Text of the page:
Blynk Board Project Guide
Project 4: Temperature and Humidity Values
Blynk's Value widget is the workhorse of many-a-Blynk project. Set to a digital pin, it can display the real-time HIGH or LOW values of the pin. Set to the proper virtual pin, it can display as much information as you can fit into four characters.
In this project, we'll use two-or-three Blynk value widgets to read how hot your Blynk Board is running and find out whether it's hydrated enough.
This is the first project to use the Blynk Board's on-board temperature and humidity sensor -- the tiny, white square adjacent to the "12" pin. This is the first step towards creating environment-sensing projects -- for example, you could wire up a relay to turn a fan on or off depending on the local weather conditions.
Clean up your Blynk Board project as necessary, make sure the project is stopped, and add three new value widgets.
Add Three Value Widgets to V5, V6, and V7
The Value widgets are located at the top of the "Displays" category. Once in the project, set the widgets up like this:
|Name||Pin||Min||Max||Frequency (or Reading Rate)|
|Temp F||V5||–||–||1 sec|
|Temp C||V6||–||–||1 sec|
As always, feel free to adjust your widget colors to your heart's delight.
The frequency (or reading rate) setting controls how often the Blynk app asks the Blynk Board for updated values. Don't set it to push, though, as the Blynk Board firmware isn't configured to "push" these values to the app.
For these virtual pins, the range (defaulted to 0-1023) won't have any effect on the displayed value -- you can ignore them.
Once you've set all three value widget's up, run the project.
A second-or-so after you hit Play, you should see the three values begin to update. "Temp F" and "Temp C" display the temperature in Fahrenheit and Celsius, respectively, while "Humidity" displays the relative humidity as a percentage.
The most effective way to interact with this project is to get up close to the white temperature/humidity sensor and blow on it. Your breath should quickly raise the humidity reading, before it slowly drops back down. Or, if you can take your Blynk Board outside, go check the environment readings against your local weatherman.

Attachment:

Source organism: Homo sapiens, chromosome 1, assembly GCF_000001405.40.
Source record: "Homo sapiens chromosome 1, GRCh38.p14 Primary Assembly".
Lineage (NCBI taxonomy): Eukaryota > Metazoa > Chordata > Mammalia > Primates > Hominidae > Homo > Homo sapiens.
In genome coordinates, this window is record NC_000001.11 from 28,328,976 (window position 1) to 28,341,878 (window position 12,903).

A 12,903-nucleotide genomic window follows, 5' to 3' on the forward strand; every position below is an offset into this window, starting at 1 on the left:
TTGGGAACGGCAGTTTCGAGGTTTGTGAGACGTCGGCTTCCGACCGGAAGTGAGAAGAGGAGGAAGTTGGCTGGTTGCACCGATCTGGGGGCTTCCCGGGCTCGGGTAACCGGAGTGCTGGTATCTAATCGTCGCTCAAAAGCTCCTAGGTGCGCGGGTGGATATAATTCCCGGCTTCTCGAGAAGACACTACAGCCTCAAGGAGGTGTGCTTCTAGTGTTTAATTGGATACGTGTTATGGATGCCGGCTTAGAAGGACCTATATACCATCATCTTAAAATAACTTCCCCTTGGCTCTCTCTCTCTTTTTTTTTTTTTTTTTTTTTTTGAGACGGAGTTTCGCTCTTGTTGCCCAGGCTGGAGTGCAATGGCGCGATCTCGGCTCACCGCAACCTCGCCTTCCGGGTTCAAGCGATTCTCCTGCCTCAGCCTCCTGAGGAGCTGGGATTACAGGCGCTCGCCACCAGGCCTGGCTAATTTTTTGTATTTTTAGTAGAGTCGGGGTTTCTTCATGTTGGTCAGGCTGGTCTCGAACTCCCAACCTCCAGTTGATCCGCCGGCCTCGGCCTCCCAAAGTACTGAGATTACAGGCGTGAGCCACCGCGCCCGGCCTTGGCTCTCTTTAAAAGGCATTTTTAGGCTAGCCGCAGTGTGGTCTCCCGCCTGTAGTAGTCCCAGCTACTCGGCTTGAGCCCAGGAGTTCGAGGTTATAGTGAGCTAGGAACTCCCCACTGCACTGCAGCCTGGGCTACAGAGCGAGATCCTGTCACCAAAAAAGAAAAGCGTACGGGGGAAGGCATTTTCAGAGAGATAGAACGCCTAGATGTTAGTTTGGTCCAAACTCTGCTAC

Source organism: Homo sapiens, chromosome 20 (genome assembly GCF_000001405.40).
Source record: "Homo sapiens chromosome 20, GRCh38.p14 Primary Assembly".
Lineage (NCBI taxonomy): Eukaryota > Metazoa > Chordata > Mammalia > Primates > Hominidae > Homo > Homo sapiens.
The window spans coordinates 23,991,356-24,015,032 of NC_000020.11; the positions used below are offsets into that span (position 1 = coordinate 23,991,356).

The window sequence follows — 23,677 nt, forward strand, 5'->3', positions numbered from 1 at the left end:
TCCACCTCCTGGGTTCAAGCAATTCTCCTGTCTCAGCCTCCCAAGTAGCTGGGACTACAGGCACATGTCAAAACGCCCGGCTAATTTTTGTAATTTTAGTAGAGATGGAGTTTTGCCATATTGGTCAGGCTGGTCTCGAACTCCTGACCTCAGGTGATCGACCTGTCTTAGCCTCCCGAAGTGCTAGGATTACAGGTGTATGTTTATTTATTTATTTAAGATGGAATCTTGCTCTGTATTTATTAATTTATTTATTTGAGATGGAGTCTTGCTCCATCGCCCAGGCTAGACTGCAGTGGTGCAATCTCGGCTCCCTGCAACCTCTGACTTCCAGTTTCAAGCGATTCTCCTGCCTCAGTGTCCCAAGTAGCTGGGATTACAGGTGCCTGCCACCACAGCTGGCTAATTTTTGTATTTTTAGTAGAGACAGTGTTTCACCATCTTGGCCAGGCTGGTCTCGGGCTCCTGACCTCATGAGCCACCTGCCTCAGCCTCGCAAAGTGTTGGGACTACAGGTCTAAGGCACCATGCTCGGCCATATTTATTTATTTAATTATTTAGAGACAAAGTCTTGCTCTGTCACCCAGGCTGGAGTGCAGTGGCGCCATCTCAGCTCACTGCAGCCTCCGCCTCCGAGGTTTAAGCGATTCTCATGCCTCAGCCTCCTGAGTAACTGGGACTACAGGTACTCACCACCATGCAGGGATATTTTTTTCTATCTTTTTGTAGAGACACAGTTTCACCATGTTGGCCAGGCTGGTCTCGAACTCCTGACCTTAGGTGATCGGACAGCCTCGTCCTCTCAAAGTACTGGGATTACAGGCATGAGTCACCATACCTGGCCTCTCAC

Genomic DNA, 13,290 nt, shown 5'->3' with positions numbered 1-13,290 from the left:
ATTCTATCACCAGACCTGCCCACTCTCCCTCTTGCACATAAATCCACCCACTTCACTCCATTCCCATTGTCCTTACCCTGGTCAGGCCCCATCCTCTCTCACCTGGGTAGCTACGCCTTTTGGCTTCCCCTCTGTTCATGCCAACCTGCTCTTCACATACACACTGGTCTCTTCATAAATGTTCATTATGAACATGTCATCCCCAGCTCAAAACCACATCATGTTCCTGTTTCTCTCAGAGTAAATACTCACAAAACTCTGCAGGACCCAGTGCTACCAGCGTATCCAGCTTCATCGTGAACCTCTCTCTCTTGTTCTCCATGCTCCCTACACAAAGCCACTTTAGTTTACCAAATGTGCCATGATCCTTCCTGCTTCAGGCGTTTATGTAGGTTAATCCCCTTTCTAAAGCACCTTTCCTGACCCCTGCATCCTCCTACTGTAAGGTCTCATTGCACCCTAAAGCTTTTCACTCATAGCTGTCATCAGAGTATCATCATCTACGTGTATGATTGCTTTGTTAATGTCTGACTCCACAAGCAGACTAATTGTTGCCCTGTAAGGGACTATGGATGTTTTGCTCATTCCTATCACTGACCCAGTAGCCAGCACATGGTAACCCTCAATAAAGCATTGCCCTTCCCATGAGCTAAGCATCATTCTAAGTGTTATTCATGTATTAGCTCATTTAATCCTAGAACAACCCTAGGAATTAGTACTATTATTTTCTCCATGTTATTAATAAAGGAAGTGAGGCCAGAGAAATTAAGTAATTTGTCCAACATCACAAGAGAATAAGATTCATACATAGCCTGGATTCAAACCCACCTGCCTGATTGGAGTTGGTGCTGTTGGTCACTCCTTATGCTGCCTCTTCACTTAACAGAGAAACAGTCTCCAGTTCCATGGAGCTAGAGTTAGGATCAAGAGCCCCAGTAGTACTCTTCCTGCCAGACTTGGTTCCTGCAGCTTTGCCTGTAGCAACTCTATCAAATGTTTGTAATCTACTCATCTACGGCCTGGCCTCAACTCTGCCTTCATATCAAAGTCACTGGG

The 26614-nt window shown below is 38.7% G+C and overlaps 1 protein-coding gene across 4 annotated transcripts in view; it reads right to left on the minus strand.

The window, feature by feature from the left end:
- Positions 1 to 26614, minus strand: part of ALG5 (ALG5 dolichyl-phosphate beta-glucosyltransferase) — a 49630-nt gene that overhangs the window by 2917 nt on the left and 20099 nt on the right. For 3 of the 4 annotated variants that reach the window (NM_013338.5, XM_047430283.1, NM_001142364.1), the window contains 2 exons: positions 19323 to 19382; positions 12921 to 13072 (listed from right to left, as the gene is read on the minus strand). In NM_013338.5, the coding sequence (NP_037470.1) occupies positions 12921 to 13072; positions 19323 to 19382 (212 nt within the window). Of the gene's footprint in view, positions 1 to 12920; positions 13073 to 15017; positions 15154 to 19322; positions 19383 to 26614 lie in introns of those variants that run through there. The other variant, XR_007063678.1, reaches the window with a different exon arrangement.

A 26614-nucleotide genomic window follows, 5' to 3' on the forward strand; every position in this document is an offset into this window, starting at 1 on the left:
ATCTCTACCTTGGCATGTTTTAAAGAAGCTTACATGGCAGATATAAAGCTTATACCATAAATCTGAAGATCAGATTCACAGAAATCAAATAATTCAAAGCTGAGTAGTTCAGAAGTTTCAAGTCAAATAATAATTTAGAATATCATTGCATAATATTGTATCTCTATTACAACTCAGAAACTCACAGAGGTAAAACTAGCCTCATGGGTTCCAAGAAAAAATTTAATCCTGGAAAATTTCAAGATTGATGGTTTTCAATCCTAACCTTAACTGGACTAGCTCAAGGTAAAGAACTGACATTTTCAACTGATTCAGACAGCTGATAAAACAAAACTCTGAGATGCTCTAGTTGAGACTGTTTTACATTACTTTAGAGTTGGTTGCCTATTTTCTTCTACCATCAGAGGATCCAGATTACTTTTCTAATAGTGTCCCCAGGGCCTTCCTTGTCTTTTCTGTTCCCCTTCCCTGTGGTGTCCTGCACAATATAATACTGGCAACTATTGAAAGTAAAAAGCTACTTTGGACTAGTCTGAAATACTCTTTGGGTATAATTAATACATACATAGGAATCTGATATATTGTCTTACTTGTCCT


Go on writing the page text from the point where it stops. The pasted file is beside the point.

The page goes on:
You can probably tell by placing a finger under the Blynk Board that it tends to run hot. Don't worry! Your desk probably isn't 90°F.
The humidity sensor should still be correct, but, to get a more accurate temperature reading, try unplugging the board, letting it cool off for a minute-or-so, and plugging it back in.
Continue to play around with the value widget settings to get a feel for the update rate.
You can use the value widget for just about any Blynk input built into the firmware. For example, try setting either the "Temp F" or "Temp C" widgets to V1 (you may have to disconnect the LED first). Now, when you press the button, you'll reinforce the idea that 255 is equivalent to 100% ON, and 0 is completely off.
Or -- if you want to get a jump-start on the next project -- set one of the value widget's pin's to ADC0, under the "Analog" list. What are these 0-1023 values all about? All of you questions will be answered in the next project!